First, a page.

“…We identified a number of significant predictors of when clinically documented aggressive incidents involving forensic patients resulted in a guilty finding. First, consistent with our previous studies demonstrating significant provincial differences in the trajectories and outcomes of persons found NCRMD…we found that incidents were much more likely to lead to findings of guilt for persons found NCRMD in Ontario or Quebec, compared to British Columbia…Consistent with prior research, we did not find support for other variables that have been identified in prior research as associated with incidents leading to findings of guilt…We did find that individuals diagnosed with a personality disorder were more likely to have incidents resulting in findings of guilt…One possible explanation is that patients with a personality disorder are perceived as ‘belonging’ more in the criminal justice system, whereas those diagnosed with schizophrenia, but no personality disorder, are perceived as ‘belonging’ more in the mental health system…” (p.371-372).
“…These results suggest that…clinicians take into account the extent to which the aggressive patient may have acted with intent, versus acted in response to symptoms of their mental illness. Consistent with this idea, we found that individuals who had not been found guilty for prior aggressive incidents were also less likely to be convicted of a new aggressive incident than those who were found guilty for past aggression…We found that the patient’s relationship to the victim was related to the likelihood of aggressive incidents leading to findings of guilt: Incidents involving strangers were much more likely to result in findings of guilt than those involving staff, co-patients, family, or friends…” (p.372).
“We also found that aggressive incidents involving staff were significantly more likely to result in findings of guilty than when the victim was a co-patient. This is potentially concerning as it could indicate a systematic bias toward the protection of staff over patients or the availability of supports and access to guidance about how to respond following an assault…We did not find that type of aggression was associated with incidents being linked to findings of guilt. This could reflect the fact that we considered a fairly tight range of types of aggression, from threats to kill to sexual assault…” (p.372)
Translating Research into Practice
“There is a need for further exploration of factors that correlate with clinically documented incidents leading to prosecution; in particular, more information about the victims, the incidents, including severity, presence of witnesses or other evidence, and information from law enforcement. We would expect, for example, that more serious injury, repeated aggression committed by the same patient, and incidents with more corroborative evidence…are more likely to be prosecuted and result in findings of guilt” (p.374).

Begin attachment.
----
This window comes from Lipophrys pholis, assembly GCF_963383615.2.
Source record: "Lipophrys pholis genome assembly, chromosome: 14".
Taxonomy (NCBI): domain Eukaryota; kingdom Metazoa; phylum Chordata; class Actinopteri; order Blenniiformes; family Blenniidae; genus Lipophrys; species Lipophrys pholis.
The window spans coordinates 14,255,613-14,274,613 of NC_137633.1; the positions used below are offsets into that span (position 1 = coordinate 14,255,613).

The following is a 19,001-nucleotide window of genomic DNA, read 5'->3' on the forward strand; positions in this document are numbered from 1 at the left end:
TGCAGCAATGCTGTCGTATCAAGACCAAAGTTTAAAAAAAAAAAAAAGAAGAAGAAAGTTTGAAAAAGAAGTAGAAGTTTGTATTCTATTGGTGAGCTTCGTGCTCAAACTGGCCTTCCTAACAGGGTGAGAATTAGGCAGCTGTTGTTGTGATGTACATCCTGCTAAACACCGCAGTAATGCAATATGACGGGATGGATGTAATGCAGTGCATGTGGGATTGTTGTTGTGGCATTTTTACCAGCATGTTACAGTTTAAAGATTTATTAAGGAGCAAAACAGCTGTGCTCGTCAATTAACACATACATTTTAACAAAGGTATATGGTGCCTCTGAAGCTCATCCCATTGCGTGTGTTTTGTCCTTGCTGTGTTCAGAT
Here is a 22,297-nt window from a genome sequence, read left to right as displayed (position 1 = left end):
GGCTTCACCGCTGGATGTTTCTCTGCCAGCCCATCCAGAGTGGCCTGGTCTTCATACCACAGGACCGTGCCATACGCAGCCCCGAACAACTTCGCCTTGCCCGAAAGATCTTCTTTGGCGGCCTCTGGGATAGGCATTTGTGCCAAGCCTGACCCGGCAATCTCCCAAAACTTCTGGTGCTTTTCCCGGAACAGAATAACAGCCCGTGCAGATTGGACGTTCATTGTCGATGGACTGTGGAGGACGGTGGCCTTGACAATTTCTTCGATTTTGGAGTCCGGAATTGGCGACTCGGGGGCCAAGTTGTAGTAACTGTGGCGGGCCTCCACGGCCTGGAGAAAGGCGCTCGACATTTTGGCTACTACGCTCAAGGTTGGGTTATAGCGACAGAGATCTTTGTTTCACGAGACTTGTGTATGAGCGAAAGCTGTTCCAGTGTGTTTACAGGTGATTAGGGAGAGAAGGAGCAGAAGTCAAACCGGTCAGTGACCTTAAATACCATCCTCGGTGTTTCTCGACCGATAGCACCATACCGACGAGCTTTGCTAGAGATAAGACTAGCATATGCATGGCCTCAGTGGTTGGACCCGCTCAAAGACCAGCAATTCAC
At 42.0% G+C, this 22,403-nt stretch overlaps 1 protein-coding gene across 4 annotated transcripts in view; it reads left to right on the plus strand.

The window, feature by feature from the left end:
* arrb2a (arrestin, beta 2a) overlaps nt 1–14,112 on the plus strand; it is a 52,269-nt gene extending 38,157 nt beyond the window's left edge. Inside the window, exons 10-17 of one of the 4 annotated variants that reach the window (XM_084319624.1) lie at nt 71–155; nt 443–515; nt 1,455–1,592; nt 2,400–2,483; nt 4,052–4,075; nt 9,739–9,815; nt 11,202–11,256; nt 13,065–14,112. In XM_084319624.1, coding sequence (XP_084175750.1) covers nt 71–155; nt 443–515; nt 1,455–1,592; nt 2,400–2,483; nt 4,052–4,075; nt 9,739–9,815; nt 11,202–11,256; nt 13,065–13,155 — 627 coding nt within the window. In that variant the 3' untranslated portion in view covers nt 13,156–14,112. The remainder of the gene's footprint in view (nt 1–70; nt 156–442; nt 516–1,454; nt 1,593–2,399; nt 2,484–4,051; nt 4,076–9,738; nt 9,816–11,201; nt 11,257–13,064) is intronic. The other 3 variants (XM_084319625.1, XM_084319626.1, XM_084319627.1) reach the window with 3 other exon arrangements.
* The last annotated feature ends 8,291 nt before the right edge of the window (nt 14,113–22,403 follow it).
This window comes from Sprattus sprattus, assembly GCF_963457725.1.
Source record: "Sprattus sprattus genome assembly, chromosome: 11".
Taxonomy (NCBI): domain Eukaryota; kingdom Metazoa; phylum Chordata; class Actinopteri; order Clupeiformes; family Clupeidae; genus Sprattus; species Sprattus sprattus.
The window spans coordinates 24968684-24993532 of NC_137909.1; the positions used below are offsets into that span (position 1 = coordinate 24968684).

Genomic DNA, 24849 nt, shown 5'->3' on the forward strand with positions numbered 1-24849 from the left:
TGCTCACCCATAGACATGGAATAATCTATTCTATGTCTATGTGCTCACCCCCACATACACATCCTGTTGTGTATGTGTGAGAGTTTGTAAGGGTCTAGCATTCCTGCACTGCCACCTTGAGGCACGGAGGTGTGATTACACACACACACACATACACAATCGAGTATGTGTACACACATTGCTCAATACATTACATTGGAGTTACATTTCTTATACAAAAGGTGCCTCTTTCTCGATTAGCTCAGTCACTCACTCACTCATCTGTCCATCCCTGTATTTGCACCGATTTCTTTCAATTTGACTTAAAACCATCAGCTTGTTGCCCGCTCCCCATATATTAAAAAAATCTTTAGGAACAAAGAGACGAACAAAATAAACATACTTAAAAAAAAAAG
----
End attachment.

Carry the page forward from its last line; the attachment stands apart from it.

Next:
“There is clearly more work to be done regarding the entire sequence of events from incident to reporting of incident by co-patients or staff, to reporting of the incident to police to decisions to prosecute…It would be valuable to determine what variables influence the documentation of incidents. For example, gender may play a role, where both documentation of incidents and reporting to police are affected by whether the patient who was aggressive was male or female, and whether the aggression was directed at female or male targets…It would also be very interesting to see if factors that predict which aggressive incidents are reported to police differ for co-patients compared to staff, family or friends, or strangers” (p.374).
“Beyond these empirical questions, we would like to see more work on the clinical, ethical, and policy implications of decisions to prosecute clinically documented incidents of aggression. For instance, what is the impact of prosecution for aggressive incidents on the therapeutic alliance with patients and family members? When is it in the best interests of the patient, the victim, the institution, and society? On the one hand, prosecuting incidents may negatively affect the therapeutic alliance and can further ‘criminalize’ psychiatric patients, a population that is already highly stigmatized. On the other hand, it may demonstrate support and concern to patients and staff who are victimized in an inpatient setting” (p.374).
Other Interesting Tidbits for Researchers and Clinicians
“…incidents were much more likely to lead to findings of guilty for persons found NCRMD in Ontario or Quebec, compared to British Canada. A possible explanation for this finding is that staff in British Columbia are more willing or better able to manage aggressive incidents within its integrated forensic mental health care system (one forensic hospital and six satellite clinics), compared to a network of 10 independent forensic programs in Ontario and a large decentralized network of approximately 50 hospitals in Quebec, at the time of the study. Given NCRMD legislation in Canada is national, this growing evidence of provincial differences suggests there is a need for collaboration to develop national standard and guidelines. It also suggests that additional international collaboration could be valuable for supporting best practices” (p.371-372).
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Authored by Amber Lin
Amber Lin is a clinical psychology doctoral student at Fairleigh Dickinson University. Her research interests include forensic assessment, competency to stand trial, and the refinement of instruments used to assess the psychological states of criminal defendants.